Two types of wine drinker irritate me beyond measure.
One is the snooty “any wine under £20 is rubbish” contingent.
Equally annoying are those with the mirror image view – “any wine over £20 is a snobby rip off”.
Assuming that you, gentle reader, fall in neither category, let’s try to make practical sense of the wine price hierarchy.
A number of basic factors impact on costs (and, hence, selling prices).
These include land prices, attracting and retaining the best winemakers, investing in the top level equipment needed and ensuring that you produce, or buy in, the best fruit from the best vineyards.
The results will vary as a consequence.
In addition to the advantages the best fruit bring, more expensive wines are often thought to have more texture, complexity, better balance and longevity (both in bottle and once opened).
To look at this in more detail, shall we consider some examples?
After we have done so, feast your eyes on a new feature that should offer a different sort of help to wine drinkers anxious to stay within budget.
Details of specific wines being discussed are accompanied, in most cases, by images and hyperlinks to help you to find them in crowded displays.
Our first wine
The sharpest differences came when I compared two merlots (one Australian and the other from Chile) costing £6.50 and £10 respectively.
First up was the widely available 2021 McGuigan Black Label Merlot (£6.50 at Morrisons and 12.5% abv) from the massive South Eastern Australia geographic area.
Light in colour and medium bodied, this brings us soft cherry, raspberry and red currant flavours supported by lively acidity (but minimal tannin) along with vanilla, toffee and baking spice hints.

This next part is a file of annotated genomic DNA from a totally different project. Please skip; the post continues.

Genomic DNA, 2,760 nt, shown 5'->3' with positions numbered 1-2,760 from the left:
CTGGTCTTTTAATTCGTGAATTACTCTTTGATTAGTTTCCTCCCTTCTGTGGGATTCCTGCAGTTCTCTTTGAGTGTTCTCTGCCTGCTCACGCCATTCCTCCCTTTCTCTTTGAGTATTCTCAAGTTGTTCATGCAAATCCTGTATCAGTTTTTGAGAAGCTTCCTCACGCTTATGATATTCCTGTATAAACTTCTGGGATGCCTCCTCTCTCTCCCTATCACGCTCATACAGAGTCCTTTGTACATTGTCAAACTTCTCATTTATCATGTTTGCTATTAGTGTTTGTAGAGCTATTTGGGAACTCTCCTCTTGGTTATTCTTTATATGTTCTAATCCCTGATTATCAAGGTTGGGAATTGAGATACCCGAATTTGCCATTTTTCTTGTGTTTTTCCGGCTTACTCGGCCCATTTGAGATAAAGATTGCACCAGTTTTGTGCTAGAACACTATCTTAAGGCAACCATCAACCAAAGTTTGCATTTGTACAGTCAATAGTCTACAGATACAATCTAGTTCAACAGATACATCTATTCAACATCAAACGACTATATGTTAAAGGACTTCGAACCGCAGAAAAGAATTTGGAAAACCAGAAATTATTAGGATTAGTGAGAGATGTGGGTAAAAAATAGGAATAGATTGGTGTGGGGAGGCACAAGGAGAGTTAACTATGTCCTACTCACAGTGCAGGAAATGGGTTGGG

And the comparison
The more expensive option involved merlot in its darker and fuller form and from a widely respected producer.
2020 Montes Single Vineyard Merlot (from £9.99 at some Majestic stores but sold out online and 14.5%) uses grapes grown in what is actually a carmenere stronghold – Chile’s Colchagua Valley.
Blacker in colour and textured, the wine’s flavours are of darker fruits too (blackberry, damson and elderberry here) as well as chocolate, sage and cedar components, but with firmer tannin – although its acidity seems more restrained.
If you want a lightish, uncomplicated red with soft fruit flavours that fits the overused “crowd pleaser” expression, then the McGuigan is a good choice.
However, if the moment demands something more textured, darker and with extra alcoholic oomph, then be prepared to stump up another £3.50 for the Chilean example, or something like it.
And for a white
Perhaps because both examples are from the same country, the differences here were not so marked yet still clearly in evidence.
First, I tried a wine available in 100% recycled plastic flat bottles of a shape (and, apparently, robust enough) to go through letterboxes.
I refer to Riverland’s 2021 Banrock Station Chardonnay (currently £6 for Tesco Clubcard holders and 13%) but some examples may not be in flat bottles.
Medium bodied but with deep yellow colours, this features smooth pear, melon and pineapple flavours partnered by measured lemon-based acidity with saline and pie crust elements.
And its compatriot
I chose here a classy example from a respected producer using fruit from Margaret River, some way west of the previous wine’s home – 2020 Robert Oatley Signature Series Chardonnay (£11.50 at the Co-op and 12.5%).
Paler (more like white gold) in colour but still medium bodied, it offers us apple, greengage and gentle peach flavours embellished by sharp grapefruit acidity.